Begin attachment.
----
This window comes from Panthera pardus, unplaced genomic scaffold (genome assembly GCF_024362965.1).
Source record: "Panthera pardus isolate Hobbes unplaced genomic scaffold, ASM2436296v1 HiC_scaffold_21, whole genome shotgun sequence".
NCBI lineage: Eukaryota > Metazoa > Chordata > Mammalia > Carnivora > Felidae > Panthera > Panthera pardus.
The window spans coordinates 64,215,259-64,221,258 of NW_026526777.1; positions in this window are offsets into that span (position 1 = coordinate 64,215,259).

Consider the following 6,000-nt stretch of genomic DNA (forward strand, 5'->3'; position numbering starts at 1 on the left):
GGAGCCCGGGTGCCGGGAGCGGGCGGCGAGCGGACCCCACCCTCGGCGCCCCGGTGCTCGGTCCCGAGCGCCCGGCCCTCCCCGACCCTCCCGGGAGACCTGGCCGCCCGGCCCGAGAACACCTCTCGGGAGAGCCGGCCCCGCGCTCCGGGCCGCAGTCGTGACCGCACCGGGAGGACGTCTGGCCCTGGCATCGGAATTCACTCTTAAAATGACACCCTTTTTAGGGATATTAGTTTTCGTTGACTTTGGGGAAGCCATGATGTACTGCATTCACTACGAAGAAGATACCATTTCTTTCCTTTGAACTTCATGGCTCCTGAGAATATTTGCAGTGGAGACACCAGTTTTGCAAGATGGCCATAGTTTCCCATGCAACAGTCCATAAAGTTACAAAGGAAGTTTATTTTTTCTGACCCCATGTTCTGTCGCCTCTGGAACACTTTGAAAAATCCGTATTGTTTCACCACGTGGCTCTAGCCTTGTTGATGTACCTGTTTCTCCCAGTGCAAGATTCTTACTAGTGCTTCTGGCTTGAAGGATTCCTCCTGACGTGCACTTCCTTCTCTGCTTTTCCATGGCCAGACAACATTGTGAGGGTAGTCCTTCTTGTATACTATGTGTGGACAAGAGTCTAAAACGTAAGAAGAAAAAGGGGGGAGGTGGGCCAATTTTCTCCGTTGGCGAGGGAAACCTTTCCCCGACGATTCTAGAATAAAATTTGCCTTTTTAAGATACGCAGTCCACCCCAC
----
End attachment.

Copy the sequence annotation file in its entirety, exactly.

This window comes from Panthera pardus, unplaced genomic scaffold (genome assembly GCF_024362965.1).
Source record: "Panthera pardus isolate Hobbes unplaced genomic scaffold, ASM2436296v1 HiC_scaffold_21, whole genome shotgun sequence".
NCBI lineage: Eukaryota > Metazoa > Chordata > Mammalia > Carnivora > Felidae > Panthera > Panthera pardus.
The window spans coordinates 64,215,259-64,221,258 of NW_026526777.1; positions in this window are offsets into that span (position 1 = coordinate 64,215,259).

Consider the following 6,000-nt stretch of genomic DNA (forward strand, 5'->3'; position numbering starts at 1 on the left):
GGAGCCCGGGTGCCGGGAGCGGGCGGCGAGCGGACCCCACCCTCGGCGCCCCGGTGCTCGGTCCCGAGCGCCCGGCCCTCCCCGACCCTCCCGGGAGACCTGGCCGCCCGGCCCGAGAACACCTCTCGGGAGAGCCGGCCCCGCGCTCCGGGCCGCAGTCGTGACCGCACCGGGAGGACGTCTGGCCCTGGCATCGGAATTCACTCTTAAAATGACACCCTTTTTAGGGATATTAGTTTTCGTTGACTTTGGGGAAGCCATGATGTACTGCATTCACTACGAAGAAGATACCATTTCTTTCCTTTGAACTTCATGGCTCCTGAGAATATTTGCAGTGGAGACACCAGTTTTGCAAGATGGCCATAGTTTCCCATGCAACAGTCCATAAAGTTACAAAGGAAGTTTATTTTTTCTGACCCCATGTTCTGTCGCCTCTGGAACACTTTGAAAAATCCGTATTGTTTCACCACGTGGCTCTAGCCTTGTTGATGTACCTGTTTCTCCCAGTGCAAGATTCTTACTAGTGCTTCTGGCTTGAAGGATTCCTCCTGACGTGCACTTCCTTCTCTGCTTTTCCATGGCCAGACAACATTGTGAGGGTAGTCCTTCTTGTATACTATGTGTGGACAAGAGTCTAAAACGTAAGAAGAAAAAGGGGGGAGGTGGGCCAATTTTCTCCGTTGGCGAGGGAAACCTTTCCCCGACGATTCTAGAATAAAATTTGCCTTTTTAAGATACGCAGTCCACCCCAC